Shiraz and Shiraz Blends – Australia’s signature grape!   While much of the world thinks about this grape as Syrah, and that debate will likely continue, I just like the stuff.   Whether a Syrah or a Shiraz, from France (Rhone Valley) or Australia (or the USA), it is a grape that brings big, spicy flavors to the table.  Australia’s wine making regions are covered nearly 50% with Shiraz vines, some of them over 100 years old and still producing dense, flavorful, complex wines.   There are so many Shiraz choices that I get questions about how to locate a ‘Good’ Shiraz (in other words, a non critter-labeled-manufactured-tasting wine).   My answer is to stick to the names that have long term reputations for quality wine production and try a few new ones every now and again.   For me the interesting part of looking at an array of Australian Shiraz is that the source region really can make a difference (that French concept of Terroir again) and price point is not necessarily a determiner of quality.   To validate this point, if you were to try a South Australian (hot climate) Shiraz you would likely find the wine to be rich, heavy, thick with fruit and spice, whereas if you try a Shiraz from West Australia, New South Wales, and parts of Victoria (comparatively cooler climates), the wine would likely be leaner, peppery and more savory.   The price element is interesting too – some winemakers created wines for the export market as an attempt to cash in on the legitimately earned Australian wine reputation for great value wines – and sadly many of these were not good efforts and have since slightly diminished the overall reputation of Australian wines – but thankfully at many Australian wine estates there is a new emphasis on quality, right down to the least expensive wines produced.   This is a good thing for all consumers!   Here are some Aussie Shiraz /blends that I recommend:

Yalumba Y-Series Shiraz or Shiraz/Viogner 2009 ( South Australia – Australia’s oldest family owned winery, and one of the most successful as well.   The Y-Series wines present great consumer price point while delivering great wine value as well – these two reds are bright and spicy – more lively than many reds of the Barossa Valley.

Jacob’s Creek Shiraz Cabernet 2008 ( South Australia – A popular Australian blend of two grapes that in most parts of the world would not be put together, but it works successfully in this case.   The Jacob’s Creek business is huge (literally millions of cases produced every year), yet the wines, especially during the past few years, have seen a quality increase due to a great commitment by the wine makers to the smallest details, even when working on their least expensive line of under $10 wines – a success story for the consumer!   As a side note – Jacob’s Creek is an actual creek, or more of a dried up stream bed when I was there, but it does add some authenticity to the back story of this 150+ yr old winery.

D’Arenberg Stump Jump Shiraz 2008 ( McLaren Vale, South Australia – I would probably drink anything from this quirky yet highly regarded producer.   Located south of Adelaide in the McLaren Vale region, d’Arenberg may give light-hearted names to its wines, but there is nothing un-serious about their approach to wine.   The least expensive line, the Stump Jump series is a constant favorite and best value winner in popular wine magazines, and as you go up the range in price the wines become truly impressive – their top of the line “Dead Arm” Shiraz (approximately $60) is one of my all time favorites.

Peter Lehmann Shiraz 2008  ( Barossa, South Australia – Peter Lehmann once said that when God created Shiraz, he did so with the Barossa in mind!  While that comes across as boastful, I’ve visited the winery and it is actually modest compared to many.  The wines however are well constructed and I like them for their balance and depth of flavor – not to mention consistency – in fact Peter Lehmann’s Shiraz has been featured so often in so many top 100 lists that it seems an annual event to receive the awards.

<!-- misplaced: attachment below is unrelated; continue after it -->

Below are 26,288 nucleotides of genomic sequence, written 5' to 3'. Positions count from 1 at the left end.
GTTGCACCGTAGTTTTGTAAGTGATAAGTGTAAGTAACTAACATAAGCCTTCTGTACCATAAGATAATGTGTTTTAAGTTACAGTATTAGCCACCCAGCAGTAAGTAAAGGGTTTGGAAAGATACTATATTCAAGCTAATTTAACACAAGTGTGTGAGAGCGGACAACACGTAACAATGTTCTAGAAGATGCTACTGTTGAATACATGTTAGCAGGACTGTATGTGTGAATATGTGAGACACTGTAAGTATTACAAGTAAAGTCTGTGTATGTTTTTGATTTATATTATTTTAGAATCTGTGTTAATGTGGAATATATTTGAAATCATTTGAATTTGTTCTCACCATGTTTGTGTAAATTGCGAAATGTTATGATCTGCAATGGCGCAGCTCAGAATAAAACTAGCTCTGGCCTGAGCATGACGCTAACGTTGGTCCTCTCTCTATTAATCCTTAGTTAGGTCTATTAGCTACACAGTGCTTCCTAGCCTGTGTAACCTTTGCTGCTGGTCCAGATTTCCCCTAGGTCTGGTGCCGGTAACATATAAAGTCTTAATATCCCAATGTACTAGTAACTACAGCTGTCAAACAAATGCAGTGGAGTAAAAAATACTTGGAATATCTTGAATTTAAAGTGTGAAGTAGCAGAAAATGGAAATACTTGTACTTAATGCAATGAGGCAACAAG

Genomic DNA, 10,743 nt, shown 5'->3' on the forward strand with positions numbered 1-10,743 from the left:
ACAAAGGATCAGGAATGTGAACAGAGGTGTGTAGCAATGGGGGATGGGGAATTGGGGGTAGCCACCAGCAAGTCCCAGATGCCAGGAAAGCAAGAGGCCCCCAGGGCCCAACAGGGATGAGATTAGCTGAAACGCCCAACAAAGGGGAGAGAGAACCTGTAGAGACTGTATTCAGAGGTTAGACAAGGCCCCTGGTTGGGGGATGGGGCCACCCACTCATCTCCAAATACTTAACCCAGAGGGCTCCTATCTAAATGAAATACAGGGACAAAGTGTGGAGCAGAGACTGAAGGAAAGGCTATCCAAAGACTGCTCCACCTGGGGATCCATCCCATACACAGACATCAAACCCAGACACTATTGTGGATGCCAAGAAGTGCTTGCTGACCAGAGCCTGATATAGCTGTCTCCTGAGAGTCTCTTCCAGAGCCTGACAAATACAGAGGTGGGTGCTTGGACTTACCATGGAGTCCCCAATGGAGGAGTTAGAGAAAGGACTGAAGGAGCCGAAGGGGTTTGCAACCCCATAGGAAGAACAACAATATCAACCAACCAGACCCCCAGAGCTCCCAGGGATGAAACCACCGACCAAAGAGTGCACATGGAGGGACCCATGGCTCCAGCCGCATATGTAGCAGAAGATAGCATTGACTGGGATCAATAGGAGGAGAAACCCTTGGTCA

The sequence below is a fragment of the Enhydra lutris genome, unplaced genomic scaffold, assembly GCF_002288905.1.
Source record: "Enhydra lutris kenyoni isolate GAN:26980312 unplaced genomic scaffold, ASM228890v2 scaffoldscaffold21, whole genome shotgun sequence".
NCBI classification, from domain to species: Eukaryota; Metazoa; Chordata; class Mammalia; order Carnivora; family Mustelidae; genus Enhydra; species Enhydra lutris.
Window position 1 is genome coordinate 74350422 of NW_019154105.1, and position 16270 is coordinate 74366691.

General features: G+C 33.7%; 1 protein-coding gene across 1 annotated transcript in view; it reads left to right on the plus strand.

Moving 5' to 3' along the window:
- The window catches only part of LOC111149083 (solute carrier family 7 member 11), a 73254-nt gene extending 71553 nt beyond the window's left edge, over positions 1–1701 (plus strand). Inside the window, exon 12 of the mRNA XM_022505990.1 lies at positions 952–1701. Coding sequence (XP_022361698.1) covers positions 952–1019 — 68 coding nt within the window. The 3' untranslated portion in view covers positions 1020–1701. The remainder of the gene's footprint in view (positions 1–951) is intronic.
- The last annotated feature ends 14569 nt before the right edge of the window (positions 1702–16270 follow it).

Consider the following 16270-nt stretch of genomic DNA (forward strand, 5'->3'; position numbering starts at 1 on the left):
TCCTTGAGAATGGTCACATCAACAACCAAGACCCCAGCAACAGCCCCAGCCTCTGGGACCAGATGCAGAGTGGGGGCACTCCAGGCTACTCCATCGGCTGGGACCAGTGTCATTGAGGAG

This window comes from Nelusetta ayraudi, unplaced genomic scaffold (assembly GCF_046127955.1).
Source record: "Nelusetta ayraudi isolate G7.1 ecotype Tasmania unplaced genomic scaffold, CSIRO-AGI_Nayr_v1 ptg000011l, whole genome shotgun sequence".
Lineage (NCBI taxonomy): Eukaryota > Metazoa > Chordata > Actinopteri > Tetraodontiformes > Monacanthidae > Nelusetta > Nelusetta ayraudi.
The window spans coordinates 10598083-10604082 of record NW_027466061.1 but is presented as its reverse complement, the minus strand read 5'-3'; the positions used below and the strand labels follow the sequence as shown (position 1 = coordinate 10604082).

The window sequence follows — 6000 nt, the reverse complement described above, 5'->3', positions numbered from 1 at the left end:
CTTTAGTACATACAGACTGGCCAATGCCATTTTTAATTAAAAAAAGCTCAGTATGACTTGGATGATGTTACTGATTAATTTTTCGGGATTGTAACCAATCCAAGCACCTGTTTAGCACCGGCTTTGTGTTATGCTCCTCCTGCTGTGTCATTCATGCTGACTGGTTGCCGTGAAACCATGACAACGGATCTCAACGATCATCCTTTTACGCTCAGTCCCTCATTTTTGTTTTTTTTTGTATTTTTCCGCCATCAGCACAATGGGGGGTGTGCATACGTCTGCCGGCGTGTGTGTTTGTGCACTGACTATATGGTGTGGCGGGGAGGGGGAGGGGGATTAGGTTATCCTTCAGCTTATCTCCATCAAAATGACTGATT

Penfolds Koonunga Hill Shiraz/Cabernet 2008 ( Barossa, South Australia – This inexpensive wine, first released in 1976 to huge reviews for the quality of wine at such a low price point, continues to impress.   Nearly every year I have a glass of this wine and wonder how Penfolds manages to create, in such large volume, a wine with flavor and character like this, at around $12 per bottle.   Of course if you feel like celebrating something significant you can always try to find a bottle of the Penfolds’ most famous wine (probably the most famous Australian wine), the Grange.  I’ve been fortunate to taste a couple of these $500 per bottle wines and while anyone could argue about the value presented in a bottle of wine costing $500, I would always argue that the wine is sensational, even if I might only rarely get a taste of it…

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Domaine Paul Autard Cotes-du-Rhone 2009

Jean-Paul Autard is not an old man, but he has a wealth of wine-making experience since taking over the family wine operation at age 17.   This domaine produces a range of wines including many award winning, highly sought after wines (Autard’s 1998 Chateauneuf du Pape “Cote Ronde” scored an impressive 97 pts from the Wine Spectator).    On a recent visit, Jean-Paul Autard took a few minutes away from his very busy time to speak with us.  Early October is at the end of the exhausting harvest and during the middle of the wine-making process that lasts several weeks, and we could tell that Jean-Paul and his wine-makers were visibly tired, despite their weariness, they were still very gracious toward us Americans.   While Autard’s Chateauneuf wines are the most impressive and famous, Autard’s Cotes-du-Rhone is far less expensive, more accessible and more widely available in the USA, so for the moment we will focus on the Cotes-du-Rhone.   I’ve been impressed with this wine in past vintages and the just-released 2009 vintage continues the trend.   The 2009 Domaine Paul Autard Cotes du Rhone blends 70% Grenache – 15% Syrah – 15% Counoise (the latter is a relatively rare grape, used mainly for blending in small amounts… it adds a slight pepperiness to the wine), and presents itself as bright and vibrant – which nicely expresses the exceptionally hot 2009 vintage – not as hot as the record breaking levels of 2003, but despite the 2009 growing season starting rather wet, by mid-summer 2009 featured 24 days above 100 degrees Fahrenheit.   One can virtually taste the hot weather in the wine as the bright fruit flavors burst with blackberry and plum fruits and finish with well balanced grip.  Overall this 2009 Domaine Paul Autard Cotes du Rhone punches above its weight, making the roughly $15 price tag a big bargain for a fine Rhone Wine.   If you can find it, buy some and drink them over the next 1-3 years.